Boris Johnson: “Most likely” Putin ordered the spies attack

Prime Minister Theresa May announced this week that 23 Russian diplomats would be expelled from Britain after concluding that it was very likely that Moscow was behind the poisoning, but stopped before pointing a finger directly at Putin.
The former spy, Sergei Skripal, and his daughter Yulia remain in critical condition after the March 4 attack in the English city of Salisbury. Officials in the United Kingdom believe they were exposed to a nerve agent known as Novichok developed in Russia.

Kremlin spokesman Dmitry Peskov criticized Johnson's remark in a comment to CNN.

"We have said on different levels and occasions that Russia has nothing to do with this story," he said. "Any reference or mention of our president is nothing more than a shocking and unforgivable diplomatic conduct."

Russia has repeatedly rejected the United Kingdom's accusations as "unfounded" and warned that it would retaliate for the expulsion of its diplomats.
Speaking with his Polish counterpart in the Bunker of the Battle of Britain outside London, Johnson said that the United Kingdom and its allies were expecting a serious response from Russia on the attack of the nerve agent.

"The dispute of the government of the United Kingdom is not with the Russian people, it is not with the Russians who live here in this country, we have nothing against the Russians themselves … There will be no Russophobia as a result of what happened," he said. .

"Our dispute is with Putin's Kremlin and his decision, and we believe it is overwhelmingly probable that it was his decision, to direct the use of a nerve agent on the streets of the United Kingdom, on the streets of Europe., the first time since the Second World War. "

Polish Foreign Minister Jacek Czaputowicz expressed his "total solidarity" with the United Kingdom and added that he was willing to work with other countries of the European Union and NATO to protest against Russia's behavior. 19659004] "We condemn this unprecedented attack by Russia on the territory of the United Kingdom, this use of chemical weapons is a clear violation of international law," he said.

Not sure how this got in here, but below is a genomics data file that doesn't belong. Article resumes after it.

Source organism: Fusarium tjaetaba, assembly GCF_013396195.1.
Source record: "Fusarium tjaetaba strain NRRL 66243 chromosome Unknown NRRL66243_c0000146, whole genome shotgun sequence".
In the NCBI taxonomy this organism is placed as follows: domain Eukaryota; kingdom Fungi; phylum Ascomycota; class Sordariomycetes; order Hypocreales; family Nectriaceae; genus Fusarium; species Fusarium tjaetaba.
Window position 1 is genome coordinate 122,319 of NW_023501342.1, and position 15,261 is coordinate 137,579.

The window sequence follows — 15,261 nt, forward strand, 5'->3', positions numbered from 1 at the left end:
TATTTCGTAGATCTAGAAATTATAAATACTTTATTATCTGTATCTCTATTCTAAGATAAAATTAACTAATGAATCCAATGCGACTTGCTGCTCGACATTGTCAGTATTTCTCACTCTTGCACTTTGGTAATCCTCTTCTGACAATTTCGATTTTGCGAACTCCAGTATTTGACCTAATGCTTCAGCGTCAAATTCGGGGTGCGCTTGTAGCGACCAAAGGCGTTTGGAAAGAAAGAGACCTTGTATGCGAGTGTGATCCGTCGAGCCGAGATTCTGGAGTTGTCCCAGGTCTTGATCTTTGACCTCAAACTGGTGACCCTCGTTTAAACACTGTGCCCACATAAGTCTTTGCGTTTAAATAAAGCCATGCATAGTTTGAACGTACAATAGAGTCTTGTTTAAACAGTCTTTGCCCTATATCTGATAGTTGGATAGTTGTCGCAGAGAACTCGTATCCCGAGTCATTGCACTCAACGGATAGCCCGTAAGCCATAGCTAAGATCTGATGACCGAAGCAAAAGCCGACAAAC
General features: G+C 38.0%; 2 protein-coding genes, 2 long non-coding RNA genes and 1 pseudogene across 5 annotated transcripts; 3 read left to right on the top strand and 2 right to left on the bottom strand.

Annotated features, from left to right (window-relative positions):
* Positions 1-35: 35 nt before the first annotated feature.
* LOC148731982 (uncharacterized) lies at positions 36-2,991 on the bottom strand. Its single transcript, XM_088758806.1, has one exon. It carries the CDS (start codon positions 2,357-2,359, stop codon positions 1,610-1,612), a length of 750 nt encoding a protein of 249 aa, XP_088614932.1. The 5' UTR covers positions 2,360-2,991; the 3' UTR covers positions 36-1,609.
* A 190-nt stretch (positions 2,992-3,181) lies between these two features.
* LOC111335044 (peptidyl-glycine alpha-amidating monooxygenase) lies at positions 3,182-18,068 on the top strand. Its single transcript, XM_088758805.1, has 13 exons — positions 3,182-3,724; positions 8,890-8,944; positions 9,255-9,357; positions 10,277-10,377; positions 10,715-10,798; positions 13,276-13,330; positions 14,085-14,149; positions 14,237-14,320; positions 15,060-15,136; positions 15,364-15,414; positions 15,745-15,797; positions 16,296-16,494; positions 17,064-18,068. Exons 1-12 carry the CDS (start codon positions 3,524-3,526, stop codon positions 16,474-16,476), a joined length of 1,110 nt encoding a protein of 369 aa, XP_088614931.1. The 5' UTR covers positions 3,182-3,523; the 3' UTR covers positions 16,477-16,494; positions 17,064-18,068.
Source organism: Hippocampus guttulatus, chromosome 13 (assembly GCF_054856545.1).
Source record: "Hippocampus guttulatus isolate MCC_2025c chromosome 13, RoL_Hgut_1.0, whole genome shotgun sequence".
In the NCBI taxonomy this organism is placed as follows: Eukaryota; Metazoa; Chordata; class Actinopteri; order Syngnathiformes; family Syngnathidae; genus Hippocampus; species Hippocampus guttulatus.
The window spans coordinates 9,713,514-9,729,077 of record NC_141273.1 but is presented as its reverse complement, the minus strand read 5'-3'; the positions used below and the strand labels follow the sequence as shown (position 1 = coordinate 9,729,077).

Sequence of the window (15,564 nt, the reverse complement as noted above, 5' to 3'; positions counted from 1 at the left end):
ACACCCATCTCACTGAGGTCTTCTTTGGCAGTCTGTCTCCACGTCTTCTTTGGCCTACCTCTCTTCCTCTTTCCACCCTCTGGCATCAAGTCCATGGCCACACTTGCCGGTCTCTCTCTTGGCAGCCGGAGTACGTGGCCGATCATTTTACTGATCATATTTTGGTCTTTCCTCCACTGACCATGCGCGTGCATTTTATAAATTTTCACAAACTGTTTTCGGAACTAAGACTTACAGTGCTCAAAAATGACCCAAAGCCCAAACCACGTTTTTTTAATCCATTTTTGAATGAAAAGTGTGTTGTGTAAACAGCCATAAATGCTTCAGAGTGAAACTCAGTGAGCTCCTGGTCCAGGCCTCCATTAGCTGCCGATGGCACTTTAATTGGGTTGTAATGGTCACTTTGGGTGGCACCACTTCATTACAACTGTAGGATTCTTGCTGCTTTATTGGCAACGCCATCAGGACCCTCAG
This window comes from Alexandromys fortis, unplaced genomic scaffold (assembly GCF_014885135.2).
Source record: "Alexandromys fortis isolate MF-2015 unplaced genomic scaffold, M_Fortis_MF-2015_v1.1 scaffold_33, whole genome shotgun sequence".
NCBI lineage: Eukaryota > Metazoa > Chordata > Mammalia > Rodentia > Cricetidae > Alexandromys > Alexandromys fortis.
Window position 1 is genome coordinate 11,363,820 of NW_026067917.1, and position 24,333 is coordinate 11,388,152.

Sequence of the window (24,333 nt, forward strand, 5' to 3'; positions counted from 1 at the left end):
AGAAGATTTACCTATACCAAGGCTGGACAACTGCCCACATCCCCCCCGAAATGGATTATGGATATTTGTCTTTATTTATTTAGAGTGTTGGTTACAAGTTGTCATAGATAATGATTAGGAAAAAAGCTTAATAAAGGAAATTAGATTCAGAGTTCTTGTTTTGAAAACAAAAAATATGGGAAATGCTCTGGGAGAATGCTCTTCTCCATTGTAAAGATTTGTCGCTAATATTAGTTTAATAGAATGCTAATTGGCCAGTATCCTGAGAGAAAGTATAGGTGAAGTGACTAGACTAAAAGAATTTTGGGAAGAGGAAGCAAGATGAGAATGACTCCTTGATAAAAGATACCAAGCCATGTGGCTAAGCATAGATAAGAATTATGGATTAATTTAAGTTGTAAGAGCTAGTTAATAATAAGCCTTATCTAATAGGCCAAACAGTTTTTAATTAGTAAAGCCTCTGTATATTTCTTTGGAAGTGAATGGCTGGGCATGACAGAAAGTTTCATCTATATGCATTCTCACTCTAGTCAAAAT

Police officer Kier Pritchard and British Prime Minister Theresa May see the crime scene in Salisbury.

Russia initiates proceedings

[19659004] Russia insisted in which it is ready to cooperate in the investigation of the Salisbury attack if Britain exchanges the evidence it possesses, and has dismissed the accusations against it as "propaganda" by the UK government.

Vbadily Nebenzia, Moscow's ambbadador to the United Nations, even suggested in an emergency session of the UN Security Council that the United Kingdom might have been responsible for the attack in an attempt to tarnish Russia.
  Former Soviet chemist shares details of nerve agent Novichok

On Friday, the Russian Research Committee said that he had started his own criminal trial in connection with the "attempted murder of a Russian citizen, Yulia Skripal" in Salisbury and what is called the "murder" of Nikolai Glushkov in London.